Posted: July 9, 2018

Annie Bloomfield’s Story

Annie Bloomfield 1 Annie Bloomfield 2

Annie Bloomfield born 24+5 weeks. 1lb 8oz.

Annie’s early months in the womb had hinted that this might not be an easy pregnancy, but nothing came as more of a shock than my waters breaking at 24+5 weeks. I was given a course of steroid injections to help Annie’s lungs should she not be able to stay in the womb. She did good and stayed put for 3 days only to arrive spontaneously with a dramatic bed race to the delivery suite where the SCBU team were ready and waiting for her.

They told me she had gasped for air which was good and that she was a girl. They wrapped her in a special something, put her on oxygen and let me touch her briefly before taking her to the red zone of the SCBU.  Her dad, David, missed the drama and had to wait to see her on the SCBU.

I had never seen anything so frightening and, admittedly, strange as this tiny mite weighing only 1lb 8oz. having had one full term baby already, Holly at 8lb 11oz!  The midwife who delivered her was very kind and told me that girls tend to do well but to take every day as it comes. We were lucky, as we already knew there was a spare incubator there at the RVI. The next night was New Year’s Eve and I went to sit with and see the New Year in with tiny Annie. We held Annie for the first time when she was seven days old covered in tubes. It was wonderful. Everything from then on, for the next three and a half months, is a hazy memory for us all.

Annie did very well, helped most likely by the steroid injections they had given me prior to her birth. She spent relatively little time ventilated and very soon managed on CPAP. The staff on the unit were great and took time to explain properly and privately about any issues affecting Annie. We wanted statistics but each and every baby is different. One good piece of advice we were given was to just try and enjoy any time spent with her.

Whilst in the SCBU she had medicine to close a duct next to her heart, which was successful, several blood transfusions and laser eye surgery to correct Retinopathy of Prematurity.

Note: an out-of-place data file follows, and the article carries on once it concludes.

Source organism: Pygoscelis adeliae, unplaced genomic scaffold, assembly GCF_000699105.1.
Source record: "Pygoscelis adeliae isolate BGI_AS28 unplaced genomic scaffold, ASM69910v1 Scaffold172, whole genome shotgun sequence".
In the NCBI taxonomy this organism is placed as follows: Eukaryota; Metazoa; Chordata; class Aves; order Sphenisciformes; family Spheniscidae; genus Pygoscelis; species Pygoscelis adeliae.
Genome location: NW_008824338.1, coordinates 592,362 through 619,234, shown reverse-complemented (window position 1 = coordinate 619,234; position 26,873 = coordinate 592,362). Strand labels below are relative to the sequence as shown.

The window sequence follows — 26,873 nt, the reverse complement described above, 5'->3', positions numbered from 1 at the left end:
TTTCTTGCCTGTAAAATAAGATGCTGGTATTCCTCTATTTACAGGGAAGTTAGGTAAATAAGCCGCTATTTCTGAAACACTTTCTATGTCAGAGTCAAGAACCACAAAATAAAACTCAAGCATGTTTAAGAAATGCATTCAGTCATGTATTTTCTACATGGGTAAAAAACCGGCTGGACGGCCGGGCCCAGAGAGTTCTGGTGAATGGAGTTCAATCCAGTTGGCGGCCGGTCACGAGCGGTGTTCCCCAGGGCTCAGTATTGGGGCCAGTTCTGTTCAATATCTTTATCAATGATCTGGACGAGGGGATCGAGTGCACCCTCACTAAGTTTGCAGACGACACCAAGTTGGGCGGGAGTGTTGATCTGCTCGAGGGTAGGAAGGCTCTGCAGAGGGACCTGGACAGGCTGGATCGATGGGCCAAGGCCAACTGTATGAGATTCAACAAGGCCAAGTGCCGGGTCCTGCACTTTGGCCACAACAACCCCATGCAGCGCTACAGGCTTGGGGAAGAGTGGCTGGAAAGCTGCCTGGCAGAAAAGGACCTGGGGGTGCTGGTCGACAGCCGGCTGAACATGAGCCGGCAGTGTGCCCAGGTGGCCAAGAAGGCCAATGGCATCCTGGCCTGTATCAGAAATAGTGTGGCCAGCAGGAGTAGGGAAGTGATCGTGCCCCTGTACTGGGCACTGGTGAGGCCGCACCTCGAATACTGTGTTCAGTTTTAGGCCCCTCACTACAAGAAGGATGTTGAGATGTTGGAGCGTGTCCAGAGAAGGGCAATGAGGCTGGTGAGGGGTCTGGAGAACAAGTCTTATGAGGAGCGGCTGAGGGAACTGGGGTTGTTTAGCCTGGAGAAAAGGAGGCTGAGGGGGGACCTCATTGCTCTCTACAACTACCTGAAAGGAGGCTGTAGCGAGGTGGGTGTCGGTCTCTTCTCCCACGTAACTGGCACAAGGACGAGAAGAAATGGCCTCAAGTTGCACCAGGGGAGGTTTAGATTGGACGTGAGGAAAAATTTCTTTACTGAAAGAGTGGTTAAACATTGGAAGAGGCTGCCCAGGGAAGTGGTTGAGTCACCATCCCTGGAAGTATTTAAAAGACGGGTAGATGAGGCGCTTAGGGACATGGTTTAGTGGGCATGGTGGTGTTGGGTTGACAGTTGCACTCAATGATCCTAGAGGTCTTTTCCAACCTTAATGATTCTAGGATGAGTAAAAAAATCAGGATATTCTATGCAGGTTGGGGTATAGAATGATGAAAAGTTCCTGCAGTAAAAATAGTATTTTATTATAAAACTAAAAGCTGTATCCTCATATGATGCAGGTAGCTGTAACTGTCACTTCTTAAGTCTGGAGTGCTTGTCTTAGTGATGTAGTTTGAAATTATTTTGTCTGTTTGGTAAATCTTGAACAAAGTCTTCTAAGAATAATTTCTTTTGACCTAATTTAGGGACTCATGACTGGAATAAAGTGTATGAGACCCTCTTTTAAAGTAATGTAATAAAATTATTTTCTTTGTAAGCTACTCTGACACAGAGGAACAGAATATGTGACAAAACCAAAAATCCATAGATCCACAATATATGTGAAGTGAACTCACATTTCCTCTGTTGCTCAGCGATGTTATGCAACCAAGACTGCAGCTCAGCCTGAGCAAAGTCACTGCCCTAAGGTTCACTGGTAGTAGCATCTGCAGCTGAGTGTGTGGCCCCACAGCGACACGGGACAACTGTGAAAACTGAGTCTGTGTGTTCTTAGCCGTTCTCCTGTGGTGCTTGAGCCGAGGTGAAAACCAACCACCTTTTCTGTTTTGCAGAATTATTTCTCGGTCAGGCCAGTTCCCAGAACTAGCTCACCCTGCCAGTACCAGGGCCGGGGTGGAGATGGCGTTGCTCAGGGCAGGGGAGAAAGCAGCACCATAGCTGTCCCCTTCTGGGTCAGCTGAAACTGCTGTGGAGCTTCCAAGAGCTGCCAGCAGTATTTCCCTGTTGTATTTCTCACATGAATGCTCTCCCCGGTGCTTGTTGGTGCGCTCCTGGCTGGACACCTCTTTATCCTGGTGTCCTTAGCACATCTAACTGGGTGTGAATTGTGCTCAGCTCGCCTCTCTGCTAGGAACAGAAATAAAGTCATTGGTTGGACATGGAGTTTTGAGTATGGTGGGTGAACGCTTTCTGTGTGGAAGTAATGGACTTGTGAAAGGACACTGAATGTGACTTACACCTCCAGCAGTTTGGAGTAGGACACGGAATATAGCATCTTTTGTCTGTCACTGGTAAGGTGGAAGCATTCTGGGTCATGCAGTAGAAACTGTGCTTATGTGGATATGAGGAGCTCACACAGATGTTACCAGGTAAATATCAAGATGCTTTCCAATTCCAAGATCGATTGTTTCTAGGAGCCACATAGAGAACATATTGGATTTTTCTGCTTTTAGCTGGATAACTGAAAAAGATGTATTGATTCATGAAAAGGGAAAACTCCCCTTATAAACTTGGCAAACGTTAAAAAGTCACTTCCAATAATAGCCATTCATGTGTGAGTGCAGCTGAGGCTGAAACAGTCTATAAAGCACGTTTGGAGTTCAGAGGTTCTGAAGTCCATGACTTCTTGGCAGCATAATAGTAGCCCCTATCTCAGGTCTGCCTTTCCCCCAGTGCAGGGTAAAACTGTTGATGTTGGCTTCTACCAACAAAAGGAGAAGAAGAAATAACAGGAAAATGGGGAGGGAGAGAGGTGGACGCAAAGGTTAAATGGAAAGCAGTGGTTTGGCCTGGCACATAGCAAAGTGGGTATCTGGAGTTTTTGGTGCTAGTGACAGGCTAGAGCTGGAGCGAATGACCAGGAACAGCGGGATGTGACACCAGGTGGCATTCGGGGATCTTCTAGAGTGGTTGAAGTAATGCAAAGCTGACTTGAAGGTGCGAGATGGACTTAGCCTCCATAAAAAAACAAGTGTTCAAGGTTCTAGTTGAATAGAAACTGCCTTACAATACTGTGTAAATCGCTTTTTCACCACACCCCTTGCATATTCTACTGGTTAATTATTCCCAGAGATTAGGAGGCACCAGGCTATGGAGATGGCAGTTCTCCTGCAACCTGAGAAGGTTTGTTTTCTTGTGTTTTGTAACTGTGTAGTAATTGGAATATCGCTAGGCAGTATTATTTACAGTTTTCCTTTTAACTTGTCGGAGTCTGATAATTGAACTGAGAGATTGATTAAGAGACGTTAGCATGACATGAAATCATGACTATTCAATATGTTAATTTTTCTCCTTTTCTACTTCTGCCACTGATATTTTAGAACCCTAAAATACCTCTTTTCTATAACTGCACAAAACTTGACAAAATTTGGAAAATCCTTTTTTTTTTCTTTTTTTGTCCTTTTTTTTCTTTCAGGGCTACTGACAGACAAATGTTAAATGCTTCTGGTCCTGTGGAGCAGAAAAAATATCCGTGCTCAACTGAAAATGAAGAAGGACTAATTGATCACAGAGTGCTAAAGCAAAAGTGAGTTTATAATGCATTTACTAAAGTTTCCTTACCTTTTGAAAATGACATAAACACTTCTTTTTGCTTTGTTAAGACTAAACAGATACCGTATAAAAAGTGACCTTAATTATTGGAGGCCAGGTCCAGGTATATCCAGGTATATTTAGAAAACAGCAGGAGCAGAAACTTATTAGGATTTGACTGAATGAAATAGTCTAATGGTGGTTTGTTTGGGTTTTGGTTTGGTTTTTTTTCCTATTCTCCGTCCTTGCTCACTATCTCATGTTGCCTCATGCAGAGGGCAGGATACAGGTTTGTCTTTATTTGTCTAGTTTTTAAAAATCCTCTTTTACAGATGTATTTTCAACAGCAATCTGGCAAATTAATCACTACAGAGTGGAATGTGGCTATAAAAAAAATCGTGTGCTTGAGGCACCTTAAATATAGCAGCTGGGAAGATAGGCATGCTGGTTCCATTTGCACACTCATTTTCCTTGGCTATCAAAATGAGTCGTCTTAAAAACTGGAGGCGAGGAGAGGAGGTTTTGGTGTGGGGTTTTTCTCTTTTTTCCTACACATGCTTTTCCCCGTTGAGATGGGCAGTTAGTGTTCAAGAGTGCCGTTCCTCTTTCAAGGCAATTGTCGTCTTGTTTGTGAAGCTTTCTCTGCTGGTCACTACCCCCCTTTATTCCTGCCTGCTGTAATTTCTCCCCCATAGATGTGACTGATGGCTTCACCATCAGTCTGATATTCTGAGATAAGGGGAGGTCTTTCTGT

We would spend many hours sitting by Annie’s incubator, just looking and waiting. David was especially good at reading her stories, just to let her know we were there.

Gradually Annie was weaned down off CPAP onto low flow oxygen having had one set-back onto a ventilator after her eye surgery.

The end of the roller coaster journey arrived when Annie was finally discharged home one terrifying but beautiful day in April. It was the perfect time of year to leave as it gave her the whole summer to get strong. So fourteen weeks and two days on SCBU and exactly one week before her due date, her big sister, three year old Holly, practically single-handedly rolled the cot out of the SCBU as she was so eager to get her home.

Alongside our little girl coming home the other thing that I am eternally grateful for is that my dad saw and spent some time with Annie, as he sadly died that summer.

Annie stayed on oxygen throughout the summer finally being weaned off in September. We had a small set back in the November with a spell in hospital simply due to a virus. After that she came on in leaps and bounds and now at a corrected age of one year is cruising the furniture and getting up to all sorts of mischief. We will be always so grateful to the amazing staff at the RVI for their care and knowledge.

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